Bangladesh has the capacity to patrol land and maritime borders and has improved cargo and passenger airport screening with updated equipment, procedures, and increased staff. Airline security is not as strong. Bangladesh has initiated e-passports for all and shares information with INTERPOL but has no dedicated terrorist watchlist. A U.S. “Alert List” project is under government consideration. Bangladesh does not systematically use API/PNR passenger information to screen travelers before flights arrive. In 2019, the ATT sentenced to death seven terrorists for supporting roles in the 2016 Holey Artisan Bakery attack. The Bangladesh Supreme Court still has not ruled on their appeal.
The seven ATTs carried a caseload of about 700 cases. Eight Cyber Tribunals, which handle cases arising under the DSA, have a backlog of more than 4,600 cases; most suspects will not receive bail before long-delayed trials. Two ATT judges reportedly received numerous death threats in 2021. Based on CTTCU investigations, ATT in February sentenced five defendants to death for the 2015 murder of Bangladeshi-American Avijit Roy, who wrote books on atheism. The ATT also sentenced eight Ansar-Al-Islam members to death for murdering Roy’s publisher, also in 2015. The High Court upheld death sentences for 10 Harkat-ul-Jihad-al-Islami/Bangladesh (HUJI-B) members for attempting to assassinate Sheikh Hasina in 2000, sentencing 14 additional HUJI-B members to death in March. On August 31, in a high-profile case, ATT sentenced six members of the banned Ansarullah Bangla Team to death, acquitting two, for brutally killing in 2016 Xulhaz Mannan, a USAID employee, and his partner Mahbub Rabby Tonoy, for promoting LGBTQI+ rights. On October 3 the ATT convicted two JMB leaders, sentencing one to life in prison and one to death, for a 2005 suicide bombing at a Chattogram court.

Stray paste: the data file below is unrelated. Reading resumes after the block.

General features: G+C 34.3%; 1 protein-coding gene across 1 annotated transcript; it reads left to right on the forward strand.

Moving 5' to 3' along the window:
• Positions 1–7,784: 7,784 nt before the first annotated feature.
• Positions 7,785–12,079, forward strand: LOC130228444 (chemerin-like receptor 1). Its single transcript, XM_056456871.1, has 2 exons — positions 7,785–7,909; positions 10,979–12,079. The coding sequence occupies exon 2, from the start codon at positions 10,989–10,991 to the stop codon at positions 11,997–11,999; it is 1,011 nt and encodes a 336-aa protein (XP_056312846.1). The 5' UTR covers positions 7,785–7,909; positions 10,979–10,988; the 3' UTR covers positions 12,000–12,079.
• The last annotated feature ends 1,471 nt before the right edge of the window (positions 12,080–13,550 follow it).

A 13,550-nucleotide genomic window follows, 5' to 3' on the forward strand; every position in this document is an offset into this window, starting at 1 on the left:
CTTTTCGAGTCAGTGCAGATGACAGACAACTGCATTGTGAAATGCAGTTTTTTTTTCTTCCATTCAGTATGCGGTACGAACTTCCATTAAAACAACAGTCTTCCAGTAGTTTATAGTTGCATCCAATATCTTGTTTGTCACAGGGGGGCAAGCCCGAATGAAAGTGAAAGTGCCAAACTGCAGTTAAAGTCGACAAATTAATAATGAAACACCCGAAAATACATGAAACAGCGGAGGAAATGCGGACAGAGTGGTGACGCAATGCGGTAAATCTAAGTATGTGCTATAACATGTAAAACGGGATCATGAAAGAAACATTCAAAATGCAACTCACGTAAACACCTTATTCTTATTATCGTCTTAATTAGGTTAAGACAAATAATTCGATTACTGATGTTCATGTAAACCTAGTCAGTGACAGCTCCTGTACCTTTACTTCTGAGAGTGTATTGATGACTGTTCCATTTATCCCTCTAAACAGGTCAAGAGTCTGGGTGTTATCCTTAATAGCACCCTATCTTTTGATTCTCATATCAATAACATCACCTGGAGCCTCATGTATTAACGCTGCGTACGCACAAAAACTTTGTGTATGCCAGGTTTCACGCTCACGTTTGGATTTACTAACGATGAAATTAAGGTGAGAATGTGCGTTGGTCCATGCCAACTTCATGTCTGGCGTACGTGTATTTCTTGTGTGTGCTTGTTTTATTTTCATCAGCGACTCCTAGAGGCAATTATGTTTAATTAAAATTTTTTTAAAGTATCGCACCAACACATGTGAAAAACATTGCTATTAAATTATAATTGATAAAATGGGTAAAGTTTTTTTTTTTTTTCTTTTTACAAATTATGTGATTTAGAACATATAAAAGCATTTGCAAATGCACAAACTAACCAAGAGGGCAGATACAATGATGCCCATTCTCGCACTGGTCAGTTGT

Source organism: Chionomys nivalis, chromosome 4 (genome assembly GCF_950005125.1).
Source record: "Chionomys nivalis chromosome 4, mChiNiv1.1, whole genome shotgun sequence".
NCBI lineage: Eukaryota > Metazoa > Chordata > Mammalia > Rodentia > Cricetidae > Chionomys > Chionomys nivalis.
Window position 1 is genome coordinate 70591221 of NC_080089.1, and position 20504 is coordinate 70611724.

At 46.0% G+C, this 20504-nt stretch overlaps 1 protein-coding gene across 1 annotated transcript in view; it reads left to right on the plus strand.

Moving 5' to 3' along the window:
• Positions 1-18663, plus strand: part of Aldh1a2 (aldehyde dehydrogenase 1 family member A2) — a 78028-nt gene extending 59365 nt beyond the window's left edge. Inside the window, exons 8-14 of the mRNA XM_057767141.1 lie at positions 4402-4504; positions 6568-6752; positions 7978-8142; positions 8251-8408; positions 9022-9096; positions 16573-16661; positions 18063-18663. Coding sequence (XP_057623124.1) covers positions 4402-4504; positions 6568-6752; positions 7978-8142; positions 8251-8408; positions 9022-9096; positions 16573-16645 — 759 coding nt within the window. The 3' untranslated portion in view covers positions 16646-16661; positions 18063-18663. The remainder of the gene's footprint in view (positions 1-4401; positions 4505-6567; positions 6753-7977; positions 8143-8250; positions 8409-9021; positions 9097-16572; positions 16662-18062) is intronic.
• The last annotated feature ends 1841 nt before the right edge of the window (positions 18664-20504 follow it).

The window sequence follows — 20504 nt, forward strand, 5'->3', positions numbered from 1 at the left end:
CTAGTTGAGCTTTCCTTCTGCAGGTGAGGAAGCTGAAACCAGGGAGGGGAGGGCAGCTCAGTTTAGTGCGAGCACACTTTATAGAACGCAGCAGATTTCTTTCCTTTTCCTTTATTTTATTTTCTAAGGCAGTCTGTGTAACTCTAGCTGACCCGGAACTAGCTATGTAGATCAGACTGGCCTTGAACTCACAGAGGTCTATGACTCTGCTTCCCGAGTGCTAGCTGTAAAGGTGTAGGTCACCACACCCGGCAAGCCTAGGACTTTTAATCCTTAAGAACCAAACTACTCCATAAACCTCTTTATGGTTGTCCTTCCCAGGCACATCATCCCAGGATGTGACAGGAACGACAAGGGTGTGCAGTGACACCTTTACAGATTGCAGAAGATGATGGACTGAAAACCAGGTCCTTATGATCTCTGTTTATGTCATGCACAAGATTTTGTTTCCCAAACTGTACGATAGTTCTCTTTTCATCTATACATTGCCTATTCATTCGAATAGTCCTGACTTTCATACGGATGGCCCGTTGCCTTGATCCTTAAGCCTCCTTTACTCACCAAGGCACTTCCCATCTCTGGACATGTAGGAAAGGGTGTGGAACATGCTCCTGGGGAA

Counter Terrorist Financing: There have been no changes since 2020.
Countering Violent Extremism: Following a 2019 joint UN/USAID conference to jumpstart the process, police, academics, civil society organizations, and others continued drafting a National Counterterrorism Coordination Strategy. The CTTCU, think tanks, the UN, and universities conducted CVE-related research on such topics as social profiling, motivating factors, and female radicalization. CTTC led districtwide community engagement awareness workshops to counter extremism. Four U.S-funded NGOs conducted nationwide CVE programming for youth.
The CTTCU reported it had they worked to deradicalize 10 local violent extremists and reintegrated them and their families into their communities. Bangladeshi violent extremist groups tend to draw ideological inspiration from ISIS, though increased online chatter indicated that the Taliban and al-Qa’ida expanded their influence. The government influenced madrassas’ curricula, and police worked with community leaders to promote alternative messaging. The government had little capacity to address radicalization efforts in the prison system. Dhaka North, Dhaka South, and Narayanganj are members of the Strong Cities Network. Bangladesh is a partner country of GCERF.
International and Regional Cooperation: As international funding dwindled or ended, Bangladeshi organizations curtailed cooperative activities under GCERF and the UN, but the United States and the UN revitalized some programs to reach vulnerable populations, especially young adults 18 to 35 years old. Bangladesh was active in the Organization of Islamic Cooperation.